What seems to be missing in the discussion surrounding the recent trend of athletes sitting during the national anthem is the fact that they are all on the clock, so to speak [“President defends Colin Kaepernick’s right to protest,” News, Sept. 6].
These rare individuals who are fortunate enough to make good livings doing something the rest of us dream about are employees of sports organizations. They talk of their First Amendment rights as if they are sacred and guaranteed all the time. This is clearly not the case.
The barista at Starbucks cannot slap a “Trump for president” sticker on my double-tall, no-whip mocha as he or she hands it to me without risking the ire of Howard Schultz. The flight attendant, possessing those same First Amendment rights, can’t decide to tack on his or her own political commentary during the safety demonstration at take off. There is an expectation that employees will keep their personal and political opinions to themselves while serving their customers.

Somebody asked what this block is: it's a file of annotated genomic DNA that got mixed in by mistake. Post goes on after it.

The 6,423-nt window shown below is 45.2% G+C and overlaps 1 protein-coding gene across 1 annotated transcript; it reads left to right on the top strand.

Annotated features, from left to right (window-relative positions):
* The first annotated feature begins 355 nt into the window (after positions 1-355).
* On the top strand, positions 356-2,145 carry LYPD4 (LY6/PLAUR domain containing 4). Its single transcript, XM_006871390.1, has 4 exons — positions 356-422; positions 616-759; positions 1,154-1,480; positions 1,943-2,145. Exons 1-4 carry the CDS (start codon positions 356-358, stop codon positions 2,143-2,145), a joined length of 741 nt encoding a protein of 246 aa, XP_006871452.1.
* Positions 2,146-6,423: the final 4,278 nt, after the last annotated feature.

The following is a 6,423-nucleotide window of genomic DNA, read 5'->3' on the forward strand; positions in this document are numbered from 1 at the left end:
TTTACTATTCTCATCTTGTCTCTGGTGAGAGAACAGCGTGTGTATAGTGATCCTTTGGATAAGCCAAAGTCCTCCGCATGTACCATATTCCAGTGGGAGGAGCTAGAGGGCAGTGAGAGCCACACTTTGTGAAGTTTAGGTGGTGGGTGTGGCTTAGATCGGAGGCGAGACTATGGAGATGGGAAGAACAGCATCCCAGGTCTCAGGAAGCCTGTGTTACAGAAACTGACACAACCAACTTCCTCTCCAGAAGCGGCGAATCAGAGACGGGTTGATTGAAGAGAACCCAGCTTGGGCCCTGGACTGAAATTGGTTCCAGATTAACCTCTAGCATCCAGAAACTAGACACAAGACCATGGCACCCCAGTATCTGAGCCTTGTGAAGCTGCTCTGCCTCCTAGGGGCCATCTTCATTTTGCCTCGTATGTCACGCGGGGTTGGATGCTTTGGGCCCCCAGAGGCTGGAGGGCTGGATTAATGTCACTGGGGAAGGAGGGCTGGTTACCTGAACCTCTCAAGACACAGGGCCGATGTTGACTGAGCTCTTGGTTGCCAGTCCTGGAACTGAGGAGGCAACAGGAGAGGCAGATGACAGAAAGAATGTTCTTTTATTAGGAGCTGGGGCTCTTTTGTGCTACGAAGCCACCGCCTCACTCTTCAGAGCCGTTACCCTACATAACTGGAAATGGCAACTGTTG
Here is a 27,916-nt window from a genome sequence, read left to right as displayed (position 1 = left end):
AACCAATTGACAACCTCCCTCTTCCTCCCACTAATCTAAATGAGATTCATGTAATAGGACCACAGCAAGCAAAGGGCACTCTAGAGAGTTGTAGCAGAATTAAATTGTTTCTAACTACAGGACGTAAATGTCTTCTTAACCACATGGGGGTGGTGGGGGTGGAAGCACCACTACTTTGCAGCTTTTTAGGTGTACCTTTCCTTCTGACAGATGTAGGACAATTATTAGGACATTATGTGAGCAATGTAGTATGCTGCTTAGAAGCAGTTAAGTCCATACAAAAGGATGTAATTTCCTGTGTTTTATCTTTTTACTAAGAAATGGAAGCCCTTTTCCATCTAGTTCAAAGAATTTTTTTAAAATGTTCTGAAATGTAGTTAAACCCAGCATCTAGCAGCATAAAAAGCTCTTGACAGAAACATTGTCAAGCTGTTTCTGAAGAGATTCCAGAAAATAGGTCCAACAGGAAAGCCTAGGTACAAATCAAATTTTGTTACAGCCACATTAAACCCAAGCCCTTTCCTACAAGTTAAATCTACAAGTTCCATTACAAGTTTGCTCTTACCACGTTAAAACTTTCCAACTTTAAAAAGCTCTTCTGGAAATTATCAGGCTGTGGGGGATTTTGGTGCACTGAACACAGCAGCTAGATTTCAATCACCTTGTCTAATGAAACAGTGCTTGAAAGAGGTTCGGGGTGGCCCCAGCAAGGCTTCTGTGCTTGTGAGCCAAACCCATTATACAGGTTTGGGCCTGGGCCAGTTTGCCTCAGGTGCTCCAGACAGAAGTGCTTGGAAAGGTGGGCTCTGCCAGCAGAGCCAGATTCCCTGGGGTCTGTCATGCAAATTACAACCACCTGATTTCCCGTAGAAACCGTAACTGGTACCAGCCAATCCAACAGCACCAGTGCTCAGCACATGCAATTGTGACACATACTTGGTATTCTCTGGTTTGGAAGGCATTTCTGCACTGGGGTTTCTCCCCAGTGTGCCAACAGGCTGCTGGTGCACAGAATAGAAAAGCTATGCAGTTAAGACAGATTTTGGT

No matter the product — whether you’re talking clothing, an automobile, or taking in a sporting event — the consumer has the legitimate expectation that the purveyors of that product will deliver just that. Those individuals who sit during the national anthem are free to do so when they are private individuals, just like the rest of us.
I wish their respective employers would grow a little backbone and stand up to these folks. Either that or let there be a free-for-all: socks with pigs on them, baseball caps with “abortion kills” across the back, and whatever else is fair game.
I am a physician. When people come to see me about that pesky sore throat, that’s why they walk in the door. They don’t want, nor should they be forced to listen to, my personal views on any subject under the sun.
Steve Dudley, Shoreline